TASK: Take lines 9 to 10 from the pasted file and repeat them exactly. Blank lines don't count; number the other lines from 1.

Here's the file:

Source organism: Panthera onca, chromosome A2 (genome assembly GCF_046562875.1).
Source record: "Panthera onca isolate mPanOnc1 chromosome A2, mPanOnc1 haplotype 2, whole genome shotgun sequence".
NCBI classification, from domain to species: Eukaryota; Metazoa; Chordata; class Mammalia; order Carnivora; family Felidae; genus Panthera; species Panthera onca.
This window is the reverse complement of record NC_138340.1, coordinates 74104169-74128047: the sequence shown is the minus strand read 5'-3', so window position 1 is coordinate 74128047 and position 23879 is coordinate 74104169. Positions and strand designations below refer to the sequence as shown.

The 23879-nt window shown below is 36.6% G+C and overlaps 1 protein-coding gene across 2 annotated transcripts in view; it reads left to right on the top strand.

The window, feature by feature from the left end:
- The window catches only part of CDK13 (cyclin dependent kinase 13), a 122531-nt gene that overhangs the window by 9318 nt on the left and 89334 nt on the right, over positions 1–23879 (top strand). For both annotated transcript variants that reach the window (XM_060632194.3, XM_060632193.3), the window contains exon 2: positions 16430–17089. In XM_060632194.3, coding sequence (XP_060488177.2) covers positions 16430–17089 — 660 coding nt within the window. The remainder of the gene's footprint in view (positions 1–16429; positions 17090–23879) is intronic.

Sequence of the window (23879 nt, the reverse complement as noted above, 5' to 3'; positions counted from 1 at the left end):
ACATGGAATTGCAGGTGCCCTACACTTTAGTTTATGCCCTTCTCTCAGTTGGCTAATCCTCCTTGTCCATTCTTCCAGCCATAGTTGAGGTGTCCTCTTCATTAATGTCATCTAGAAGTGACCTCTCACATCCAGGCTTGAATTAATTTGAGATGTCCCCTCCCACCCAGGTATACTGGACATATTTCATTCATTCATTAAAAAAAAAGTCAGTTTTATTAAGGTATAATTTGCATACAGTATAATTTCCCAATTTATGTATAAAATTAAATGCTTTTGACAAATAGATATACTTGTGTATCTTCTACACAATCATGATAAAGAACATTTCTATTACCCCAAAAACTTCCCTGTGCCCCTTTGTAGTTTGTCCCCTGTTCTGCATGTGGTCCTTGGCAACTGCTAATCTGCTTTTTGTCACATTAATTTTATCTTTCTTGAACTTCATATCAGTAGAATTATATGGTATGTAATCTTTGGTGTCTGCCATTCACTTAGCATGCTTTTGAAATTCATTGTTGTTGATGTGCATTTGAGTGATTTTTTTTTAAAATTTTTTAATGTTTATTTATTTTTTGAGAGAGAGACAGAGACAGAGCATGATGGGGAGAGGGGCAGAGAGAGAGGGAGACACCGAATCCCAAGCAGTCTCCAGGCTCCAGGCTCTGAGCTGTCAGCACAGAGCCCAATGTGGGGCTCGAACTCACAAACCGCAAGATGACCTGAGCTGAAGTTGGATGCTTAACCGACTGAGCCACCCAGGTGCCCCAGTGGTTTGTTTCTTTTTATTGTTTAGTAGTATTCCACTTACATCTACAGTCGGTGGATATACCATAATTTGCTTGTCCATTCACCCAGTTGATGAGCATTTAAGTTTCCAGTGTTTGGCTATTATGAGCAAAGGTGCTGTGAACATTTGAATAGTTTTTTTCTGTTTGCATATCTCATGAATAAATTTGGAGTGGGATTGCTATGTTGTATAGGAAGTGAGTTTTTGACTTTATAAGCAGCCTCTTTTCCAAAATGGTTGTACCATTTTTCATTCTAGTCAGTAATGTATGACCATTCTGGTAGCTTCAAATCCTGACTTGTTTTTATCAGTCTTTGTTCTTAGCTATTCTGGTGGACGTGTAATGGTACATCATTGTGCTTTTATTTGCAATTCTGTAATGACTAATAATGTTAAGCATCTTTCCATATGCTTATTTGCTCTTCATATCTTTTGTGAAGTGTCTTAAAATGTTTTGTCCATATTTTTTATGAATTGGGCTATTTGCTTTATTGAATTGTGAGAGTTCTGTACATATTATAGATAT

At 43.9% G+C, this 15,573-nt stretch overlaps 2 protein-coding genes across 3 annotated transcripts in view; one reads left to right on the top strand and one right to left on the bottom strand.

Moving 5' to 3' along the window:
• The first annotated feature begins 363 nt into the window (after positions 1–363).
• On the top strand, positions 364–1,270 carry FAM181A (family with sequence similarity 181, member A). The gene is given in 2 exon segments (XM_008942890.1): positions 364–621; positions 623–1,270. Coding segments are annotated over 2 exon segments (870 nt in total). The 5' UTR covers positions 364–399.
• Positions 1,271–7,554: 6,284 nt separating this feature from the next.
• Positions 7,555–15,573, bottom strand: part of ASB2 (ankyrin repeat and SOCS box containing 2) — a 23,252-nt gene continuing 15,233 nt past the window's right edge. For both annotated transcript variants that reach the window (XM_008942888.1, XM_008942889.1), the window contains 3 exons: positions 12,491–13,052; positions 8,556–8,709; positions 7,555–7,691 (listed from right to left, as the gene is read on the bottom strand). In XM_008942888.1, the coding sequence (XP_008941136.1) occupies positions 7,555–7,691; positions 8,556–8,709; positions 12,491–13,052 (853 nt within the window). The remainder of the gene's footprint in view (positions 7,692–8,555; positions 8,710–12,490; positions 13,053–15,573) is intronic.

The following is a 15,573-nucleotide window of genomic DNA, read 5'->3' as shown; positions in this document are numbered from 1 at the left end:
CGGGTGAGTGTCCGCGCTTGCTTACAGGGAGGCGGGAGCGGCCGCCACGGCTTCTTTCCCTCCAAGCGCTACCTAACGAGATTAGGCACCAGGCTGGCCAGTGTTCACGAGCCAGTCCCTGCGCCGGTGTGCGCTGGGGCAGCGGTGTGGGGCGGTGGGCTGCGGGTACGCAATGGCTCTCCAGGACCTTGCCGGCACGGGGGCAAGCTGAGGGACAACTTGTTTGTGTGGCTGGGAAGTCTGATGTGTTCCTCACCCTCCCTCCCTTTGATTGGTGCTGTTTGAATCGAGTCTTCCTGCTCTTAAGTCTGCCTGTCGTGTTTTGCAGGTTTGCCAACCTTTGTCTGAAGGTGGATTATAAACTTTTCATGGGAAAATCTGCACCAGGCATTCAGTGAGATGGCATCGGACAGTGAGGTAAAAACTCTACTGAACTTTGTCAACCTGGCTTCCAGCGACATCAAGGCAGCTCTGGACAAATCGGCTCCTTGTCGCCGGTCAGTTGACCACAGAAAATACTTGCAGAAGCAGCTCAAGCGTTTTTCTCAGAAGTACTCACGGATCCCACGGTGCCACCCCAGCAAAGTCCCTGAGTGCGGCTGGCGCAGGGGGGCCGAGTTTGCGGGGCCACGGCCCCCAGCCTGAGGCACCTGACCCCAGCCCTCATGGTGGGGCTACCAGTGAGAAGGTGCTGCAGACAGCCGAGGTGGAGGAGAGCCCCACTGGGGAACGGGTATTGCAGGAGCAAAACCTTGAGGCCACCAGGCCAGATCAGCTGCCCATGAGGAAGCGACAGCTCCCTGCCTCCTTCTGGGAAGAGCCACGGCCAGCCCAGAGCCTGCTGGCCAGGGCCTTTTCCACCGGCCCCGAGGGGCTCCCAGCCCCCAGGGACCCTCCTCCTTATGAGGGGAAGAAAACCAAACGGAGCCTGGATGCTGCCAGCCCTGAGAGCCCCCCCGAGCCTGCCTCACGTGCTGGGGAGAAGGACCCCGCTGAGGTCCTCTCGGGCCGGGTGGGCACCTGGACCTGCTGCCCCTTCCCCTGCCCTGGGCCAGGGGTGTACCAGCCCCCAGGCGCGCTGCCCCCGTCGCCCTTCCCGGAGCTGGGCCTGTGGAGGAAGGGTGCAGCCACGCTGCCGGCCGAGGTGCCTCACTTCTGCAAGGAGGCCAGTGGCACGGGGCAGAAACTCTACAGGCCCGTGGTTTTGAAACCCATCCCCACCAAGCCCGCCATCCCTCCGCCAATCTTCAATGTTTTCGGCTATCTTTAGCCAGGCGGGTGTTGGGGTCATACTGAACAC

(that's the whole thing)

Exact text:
ACATGGAATTGCAGGTGCCCTACACTTTAGTTTATGCCCTTCTCTCAGTTGGCTAATCCTCCTTGTCCATTCTTCCAGCCATAGTTGAGGTGTCCTCTTCATTAATGTCATCTAGAAGTGACCTCTCACATCCAGGCTTGAATTAATTTGAGATGTCCCCTCCCACCCAGGTATACTGGACATATTTCATTCATTCATTAAAAAAAAAGTCAGTTTTATTAAGGTATAATTTGCATACAGTATAATTTCCCAATTTATGTATAAAATTAAATGCTTTTGACAAATAGATATACTTGTGTATCTTCTACACAATCATGATAAAGAACATTTCTATTACCCCAAAAACTTCCCTGTGCCCCTTTGTAGTTTGTCCCCTGTTCTGCATGTGGTCCTTGGCAACTGCTAATCTGCTTTTTGTCACATTAATTTTATCTTTCTTGAACTTCATATCAGTAGAATTATATGGTATGTAATCTTTGGTGTCTGCCATTCACTTAGCATGCTTTTGAAATTCATTGTTGTTGATGTGCATTTGAGTGATTTTTTTTTAAAATTTTTTAATGTTTATTTATTTTTTGAGAGAGAGACAGAGACAGAGCATGATGGGGAGAGGGGCAGAGAGAGAGGGAGACACCGAATCCCAAGCAGTCTCCAGGCTCCAGGCTCTGAGCTGTCAGCACAGAGCCCAATGTGGGGCTCGAACTCACAAACCGCAAGATGACCTGAGCTGAAGTTGGATGCTTAACCGACTGAGCCACCCAGGTGCCCCAGTGGTTTGTTTCTTTTTATTGTTTAGTAGTATTCCACTTACATCTACAGTCGGTGGATATACCATAATTTGCTTGTCCATTCACCCAGTTGATGAGCATTTAAGTTTCCAGTGTTTGGCTATTATGAGCAAAGGTGCTGTGAACATTTGAATAGTTTTTTTCTGTTTGCATATCTCATGAATAAATTTGGAGTGGGATTGCTATGTTGTATAGGAAGTGAGTTTTTGACTTTATAAGCAGCCTCTTTTCCAAAATGGTTGTACCATTTTTCATTCTAGTCAGTAATGTATGACCATTCTGGTAGCTTCAAATCCTGACTTGTTTTTATCAGTCTTTGTTCTTAGCTATTCTGGTGGACGTGTAATGGTACATCATTGTGCTTTTATTTGCAATTCTGTAATGACTAATAATGTTAAGCATCTTTCCATATGCTTATTTGCTCTTCATATCTTTTGTGAAGTGTCTTAAAATGTTTTGTCCATATTTTTTATGAATTGGGCTATTTGCTTTATTGAATTGTGAGAGTTCTGTACATATTATAGATAT

At 43.9% G+C, this 15,573-nt stretch overlaps 2 protein-coding genes across 3 annotated transcripts in view; one reads left to right on the top strand and one right to left on the bottom strand.